It’s not entirely clear how he got into the Intellectual Dark Web movement.
I believe one of the main reasons is because he is a free thinker with no financial or ideological pressure which enables him to host about anyone on his podcast.
From conspiracy theorist and political commentator Alex Jones to democrat primary-candidate Bernie Sanders, Rogan welcomes about anyone and discusses with them.
His open-mindedness and freedom make him a member of the IDW.
Dr. Bret and Dr. Eric Weinstein: coming from the center-left, both academics (Bret is a biologist and Eric a mathematician), the brothers have gained access to the Intellectual Dark Web by coining the terms and by criticizing SJW actions usually regarded as positive by the left.
Bret entered the IDW after a classic IDW sequence of events: being an academic, taking a controversial stance against his political group on an orthodox societal issue, getting fired from the university, starting a podcast.
You don’t get more Intellectual Dark Web than that.
Claire Lehman: Claire Lehmann may be one of my favorite IDW members. Australian, she founded the online magazine Quillette after quitting her MA in psychology.
Quillette, which directly inspired this blog, is an online blog reserved for academics wishing to express their thoughts, results of research, or overall controversial opinions about controversial topics.
Its mantra is “free thought lives” and may be the only real website uniting Intellectual Dark Web members together.
Frequent topics concern free speech, sexuality and gender identity, gender roles, culture wars, Marxist-inspired movements, climate change, and politics.
Dr. Sam Harris: Sam Harris is an American neuroscientist famous for his critic of religions including Islam, a topic traditionally untouchable in a politically correct Western society.
Sam was catapulted into what wasn’t yet the Intellectual Dark Web after a debate with Ben Affleck regarding Islam, and after having declared that some societies were better suited for human flourishing than others.
Harris is an atheist, has written 5 best-selling books, and hosts a podcast.
Dave Rubin: Dave Rubin is a libertarian and former left political commentator hosting the “Rubin Report” on Youtube where he mostly interviews…libertarians and right-leaning people.
Dave narrates his awakening and shifts from the left to the libertarian political sphere in his book “Don’t burn this book” (I don’t recommend it, it’s bad).
You can watch a video of him explaining why he left the left on the PragerU Youtube channel.
Dr. Christina Hoff Sommers: Christina Hoff Sommers is a philosopher, author, and former academic.
Sommers gained direct access to the Intellectual Dark Web when she criticized a certain type of leftist feminism willing to impose gender equity (instead of gender equality) in society while militating for a demasculinization of men.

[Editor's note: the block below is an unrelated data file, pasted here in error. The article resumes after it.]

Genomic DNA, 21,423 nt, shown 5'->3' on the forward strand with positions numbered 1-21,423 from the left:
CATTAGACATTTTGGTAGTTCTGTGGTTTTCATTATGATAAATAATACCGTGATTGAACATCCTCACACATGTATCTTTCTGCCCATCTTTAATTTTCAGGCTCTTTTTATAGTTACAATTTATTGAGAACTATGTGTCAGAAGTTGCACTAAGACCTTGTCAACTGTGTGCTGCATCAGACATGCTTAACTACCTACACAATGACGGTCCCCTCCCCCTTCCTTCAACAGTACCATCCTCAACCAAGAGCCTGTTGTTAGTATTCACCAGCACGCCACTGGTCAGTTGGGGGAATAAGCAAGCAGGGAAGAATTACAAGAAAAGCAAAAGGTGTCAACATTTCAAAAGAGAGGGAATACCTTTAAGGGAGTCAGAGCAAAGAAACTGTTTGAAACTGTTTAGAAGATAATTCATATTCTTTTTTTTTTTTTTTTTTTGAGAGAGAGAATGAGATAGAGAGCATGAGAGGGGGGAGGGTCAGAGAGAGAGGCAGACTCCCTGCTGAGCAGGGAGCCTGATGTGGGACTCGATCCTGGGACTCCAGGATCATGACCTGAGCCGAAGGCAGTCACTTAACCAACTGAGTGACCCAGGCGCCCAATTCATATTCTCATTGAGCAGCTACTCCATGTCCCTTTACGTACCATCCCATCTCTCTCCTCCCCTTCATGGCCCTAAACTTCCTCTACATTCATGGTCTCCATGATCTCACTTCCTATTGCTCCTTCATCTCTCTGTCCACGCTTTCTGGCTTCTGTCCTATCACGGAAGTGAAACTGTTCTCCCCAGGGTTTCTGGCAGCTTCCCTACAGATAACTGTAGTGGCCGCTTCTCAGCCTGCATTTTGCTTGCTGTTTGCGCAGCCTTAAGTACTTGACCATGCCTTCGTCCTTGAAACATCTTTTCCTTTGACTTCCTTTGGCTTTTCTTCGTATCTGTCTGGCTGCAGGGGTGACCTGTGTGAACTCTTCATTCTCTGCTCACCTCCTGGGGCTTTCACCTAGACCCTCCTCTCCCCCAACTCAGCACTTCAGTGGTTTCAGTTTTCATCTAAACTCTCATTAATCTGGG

“Toxic masculinity” and “patriarchy” are concepts she heavily criticized. She hosts a podcast called the “the Femsplainers”, an indirect critic of the feminist concept of “mansplaining”.
Bari Weiss: Bari Weiss is quite of a comic-tragic case. Weiss used to work as an opinion writer and editor for the New York Times until she quit under the pressure applied by her peers and hierarchy for…her different opinions than her and her Marxist-inspired colleagues had on different issues.
The irony is that the concept of the Intellectual Dark Web went mainstream when she wrote about it in the NYT, asking herself if she was part of the club in the article.
The fact that she self-describes as a progressive left, taking a stand against other self-described left-leaning progressive, and losing her job as a result of her opinion makes her the latest member to officially join the club.
JK Rowling: Rowling is a member of the Intellectual Dark Web but doesn’t know it herself.
These last few years prominent, she was rather active in the SJW sphere by rewriting Harry Potter to make hit seem more inclusive and politically correct.
Unfortunately for her, the movement she once supported turned back against her when she implied in a tweet that trans women weren’t equal to real women, or something like that.
The backlash was big. There were scenes of people burning Harry Potter online.
Suddenly, Rowling was canceled by her fans.
Dr. Jonathan Haidt: Dr. Haidt is a psychologist and professor at the Stern School of Business, famous for his Ted Talk on capitalism and particularly appreciated for this talk.
He’s been one of the most fervent critics of the current SJW movement imposing silence onto ideas for their “dangerous character”.
Haidt explains that thinking (and society) can advance when difficult ideas can be discussed, confronted, and debated and that people should be exposed to these ideas so that they know how to react and become mentally capable to debate and resist “psychological” assault.